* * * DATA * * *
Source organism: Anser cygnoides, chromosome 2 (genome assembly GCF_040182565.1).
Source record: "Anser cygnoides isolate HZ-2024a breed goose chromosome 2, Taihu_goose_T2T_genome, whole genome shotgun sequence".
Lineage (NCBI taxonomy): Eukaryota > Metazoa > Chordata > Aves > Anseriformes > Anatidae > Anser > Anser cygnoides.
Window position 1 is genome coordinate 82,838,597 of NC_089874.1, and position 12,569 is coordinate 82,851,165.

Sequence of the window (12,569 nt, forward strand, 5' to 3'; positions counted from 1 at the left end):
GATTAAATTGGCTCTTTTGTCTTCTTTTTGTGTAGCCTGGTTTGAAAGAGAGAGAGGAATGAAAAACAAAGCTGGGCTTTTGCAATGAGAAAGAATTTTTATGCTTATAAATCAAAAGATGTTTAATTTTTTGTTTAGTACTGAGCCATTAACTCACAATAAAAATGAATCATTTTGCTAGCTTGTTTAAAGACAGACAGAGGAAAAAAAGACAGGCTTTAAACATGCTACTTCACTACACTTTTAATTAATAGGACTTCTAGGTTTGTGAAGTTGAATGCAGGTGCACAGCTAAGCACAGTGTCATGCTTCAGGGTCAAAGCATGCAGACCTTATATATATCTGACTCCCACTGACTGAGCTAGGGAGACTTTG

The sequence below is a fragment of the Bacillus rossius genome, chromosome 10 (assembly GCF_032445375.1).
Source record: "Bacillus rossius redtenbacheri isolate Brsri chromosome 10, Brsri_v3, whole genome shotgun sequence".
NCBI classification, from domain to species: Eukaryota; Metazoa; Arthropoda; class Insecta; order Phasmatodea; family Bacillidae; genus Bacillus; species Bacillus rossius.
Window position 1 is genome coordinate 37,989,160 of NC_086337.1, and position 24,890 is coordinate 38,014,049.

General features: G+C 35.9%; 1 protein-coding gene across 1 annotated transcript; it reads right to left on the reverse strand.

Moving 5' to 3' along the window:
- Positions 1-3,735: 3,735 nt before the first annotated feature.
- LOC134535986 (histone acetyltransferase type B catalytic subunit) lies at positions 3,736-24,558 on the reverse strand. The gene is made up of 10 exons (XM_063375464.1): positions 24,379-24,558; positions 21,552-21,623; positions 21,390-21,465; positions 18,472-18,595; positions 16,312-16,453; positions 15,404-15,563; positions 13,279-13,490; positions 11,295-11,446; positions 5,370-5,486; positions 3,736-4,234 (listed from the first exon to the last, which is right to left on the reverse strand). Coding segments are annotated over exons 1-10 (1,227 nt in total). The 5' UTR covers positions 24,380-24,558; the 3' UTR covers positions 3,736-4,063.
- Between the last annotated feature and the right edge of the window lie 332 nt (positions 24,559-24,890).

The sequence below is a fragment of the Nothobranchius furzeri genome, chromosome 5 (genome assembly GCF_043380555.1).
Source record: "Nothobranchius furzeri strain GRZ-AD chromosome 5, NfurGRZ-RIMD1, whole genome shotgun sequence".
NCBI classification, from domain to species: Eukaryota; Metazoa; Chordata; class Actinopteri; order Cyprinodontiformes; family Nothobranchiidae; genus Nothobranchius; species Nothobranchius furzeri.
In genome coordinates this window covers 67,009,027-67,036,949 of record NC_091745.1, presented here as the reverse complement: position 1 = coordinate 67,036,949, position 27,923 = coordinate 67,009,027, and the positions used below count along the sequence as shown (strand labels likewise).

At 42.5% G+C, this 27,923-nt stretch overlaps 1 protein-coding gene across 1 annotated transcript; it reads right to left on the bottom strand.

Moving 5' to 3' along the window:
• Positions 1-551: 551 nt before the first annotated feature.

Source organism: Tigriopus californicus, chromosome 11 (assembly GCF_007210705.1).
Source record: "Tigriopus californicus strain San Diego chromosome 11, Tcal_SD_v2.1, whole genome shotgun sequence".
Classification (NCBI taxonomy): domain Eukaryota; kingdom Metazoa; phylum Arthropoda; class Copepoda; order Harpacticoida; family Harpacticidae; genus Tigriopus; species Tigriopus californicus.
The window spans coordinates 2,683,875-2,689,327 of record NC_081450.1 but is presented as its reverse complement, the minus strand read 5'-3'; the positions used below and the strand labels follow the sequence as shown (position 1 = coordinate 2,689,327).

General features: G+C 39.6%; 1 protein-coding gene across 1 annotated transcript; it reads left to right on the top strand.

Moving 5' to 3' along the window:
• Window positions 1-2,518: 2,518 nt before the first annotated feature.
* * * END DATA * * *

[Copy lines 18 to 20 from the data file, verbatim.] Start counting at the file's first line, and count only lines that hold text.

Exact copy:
NCBI classification, from domain to species: Eukaryota; Metazoa; Chordata; class Actinopteri; order Cyprinodontiformes; family Nothobranchiidae; genus Nothobranchius; species Nothobranchius furzeri.
In genome coordinates this window covers 67,009,027-67,036,949 of record NC_091745.1, presented here as the reverse complement: position 1 = coordinate 67,036,949, position 27,923 = coordinate 67,009,027, and the positions used below count along the sequence as shown (strand labels likewise).

At 42.5% G+C, this 27,923-nt stretch overlaps 1 protein-coding gene across 1 annotated transcript; it reads right to left on the bottom strand.